Sunday: The contract is worth $3M at a big league level according to George King and Kevin Kernan. I assume that’s pro-rated for the time he’s actually on the roster, which is typical. Still a pretty nice chunk of change for Triple-A depth guy. The contract does include an opt-out clause, but the exact date is unknown.
Saturday: The Yankees have announced the signing and it is indeed a minor league contract. No word on how much he’ll make if he pitches in the big leagues yet. Wang will speak to the media following a workout Monday morning and will presumably discuss his decision to return to the team and the health of his shoulder. Hopefully we get to see him in a Grapefruit League game before the season starts.
Friday: The Yankees have been searching for a veteran starter to stash in Triple-A, and that search has led them to a familiar name. Jon Heyman reports the club has agreed to sign Chien-Ming Wang to what I assume is a minor league contract. He was in Tampa this week to throw bullpens and showcase himself for the team.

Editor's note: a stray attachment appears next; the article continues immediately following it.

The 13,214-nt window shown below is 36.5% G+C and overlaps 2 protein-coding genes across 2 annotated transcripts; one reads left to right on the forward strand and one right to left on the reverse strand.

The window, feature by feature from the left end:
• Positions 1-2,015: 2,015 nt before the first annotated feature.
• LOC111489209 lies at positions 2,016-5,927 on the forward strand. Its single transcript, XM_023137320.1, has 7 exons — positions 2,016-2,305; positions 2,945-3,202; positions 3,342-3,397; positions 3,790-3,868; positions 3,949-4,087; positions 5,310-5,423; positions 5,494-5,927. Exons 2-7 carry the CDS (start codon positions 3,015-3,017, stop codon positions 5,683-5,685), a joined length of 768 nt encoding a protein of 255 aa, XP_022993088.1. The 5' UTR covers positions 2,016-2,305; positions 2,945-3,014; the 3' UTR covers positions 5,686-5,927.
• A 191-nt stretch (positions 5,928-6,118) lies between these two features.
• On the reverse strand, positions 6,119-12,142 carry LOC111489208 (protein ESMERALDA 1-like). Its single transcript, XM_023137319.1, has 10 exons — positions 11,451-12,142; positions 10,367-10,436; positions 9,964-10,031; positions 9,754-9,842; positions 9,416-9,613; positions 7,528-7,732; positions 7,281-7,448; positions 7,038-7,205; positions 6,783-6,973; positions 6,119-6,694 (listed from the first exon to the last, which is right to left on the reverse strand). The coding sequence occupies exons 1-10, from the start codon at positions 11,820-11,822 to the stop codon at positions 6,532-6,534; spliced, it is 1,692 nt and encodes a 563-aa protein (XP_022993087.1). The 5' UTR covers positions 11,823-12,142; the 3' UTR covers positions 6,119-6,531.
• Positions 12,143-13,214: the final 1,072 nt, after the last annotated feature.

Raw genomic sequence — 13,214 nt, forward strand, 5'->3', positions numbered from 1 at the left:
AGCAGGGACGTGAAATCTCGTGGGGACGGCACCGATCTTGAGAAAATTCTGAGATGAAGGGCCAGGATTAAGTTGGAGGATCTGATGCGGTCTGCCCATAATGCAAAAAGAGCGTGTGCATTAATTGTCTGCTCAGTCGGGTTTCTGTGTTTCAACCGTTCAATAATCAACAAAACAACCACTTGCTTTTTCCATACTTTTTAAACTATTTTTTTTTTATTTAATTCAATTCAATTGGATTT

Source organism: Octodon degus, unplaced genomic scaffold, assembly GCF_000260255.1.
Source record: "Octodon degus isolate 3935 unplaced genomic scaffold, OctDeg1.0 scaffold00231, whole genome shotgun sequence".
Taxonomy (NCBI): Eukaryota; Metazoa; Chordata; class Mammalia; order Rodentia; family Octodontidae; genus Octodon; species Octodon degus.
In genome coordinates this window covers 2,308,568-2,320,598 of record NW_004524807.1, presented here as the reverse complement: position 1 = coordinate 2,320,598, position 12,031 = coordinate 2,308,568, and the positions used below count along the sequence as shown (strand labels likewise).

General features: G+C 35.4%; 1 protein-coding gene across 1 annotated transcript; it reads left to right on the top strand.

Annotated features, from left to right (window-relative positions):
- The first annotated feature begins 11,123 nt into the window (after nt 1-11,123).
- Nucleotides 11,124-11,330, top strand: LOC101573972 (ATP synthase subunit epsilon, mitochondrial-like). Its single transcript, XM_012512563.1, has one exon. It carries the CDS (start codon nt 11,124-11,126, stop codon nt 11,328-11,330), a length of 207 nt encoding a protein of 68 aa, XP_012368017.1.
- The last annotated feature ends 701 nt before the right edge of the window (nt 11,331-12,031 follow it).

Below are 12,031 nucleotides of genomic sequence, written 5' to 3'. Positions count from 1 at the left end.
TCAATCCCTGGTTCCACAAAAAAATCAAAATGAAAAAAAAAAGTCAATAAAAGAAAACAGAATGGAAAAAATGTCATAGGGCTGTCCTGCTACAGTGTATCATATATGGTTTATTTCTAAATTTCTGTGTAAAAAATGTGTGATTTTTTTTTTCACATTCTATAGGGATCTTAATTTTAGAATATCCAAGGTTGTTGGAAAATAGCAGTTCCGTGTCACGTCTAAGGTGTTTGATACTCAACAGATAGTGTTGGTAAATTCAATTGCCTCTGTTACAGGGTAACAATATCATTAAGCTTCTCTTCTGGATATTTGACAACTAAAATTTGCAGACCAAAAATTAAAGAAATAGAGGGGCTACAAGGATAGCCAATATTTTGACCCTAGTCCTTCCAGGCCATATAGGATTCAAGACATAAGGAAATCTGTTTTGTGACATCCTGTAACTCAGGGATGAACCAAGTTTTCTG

Wang, 33 next week, threw 12 shutout innings for Chinese Taipei in the World Baseball Classic earlier this month. The Yankees were one of a number of clubs to scout him during the tournament — reports indicate his trademark sinker was clocked in the 88-92 mph range — and apparently they liked what they saw enough to bring him in for more workouts. Obviously the two sides are familiar with each other.
Due to numerous injuries, most notably a torn shoulder capsule that required surgery in July 2009, Wang has not been an effective big league pitcher since hurting his foot running the bases in Houston in June 2008. He pitched to a 3.79 ERA (3.90 FIP) with a 60.5% ground ball rate in 628.2 innings from 2005-2008, but since then he’s managed a 6.39 ERA (5.12 FIP) with a 53.2% ground ball rate in 136.2 innings. The Yankees are clearly banking on his World Baseball Classic showing being legit.
Wang will join a Triple-A Scranton rotation that will also include lefty Vidal Nuno and righties Adam Warren, Brett Marshall, and Dellin Betances. He’ll be able to opt-out of his contract on June 1st if he’s not called up to the big leagues thanks to the new Collective Bargaining Agreement, which is a road the team will cross when the time comes. Wang looked pretty darn good in the WBC, but he’s still unlikely to contribute much at the big league level. Either way, it’s no-risk move with some neato nostalgia involved.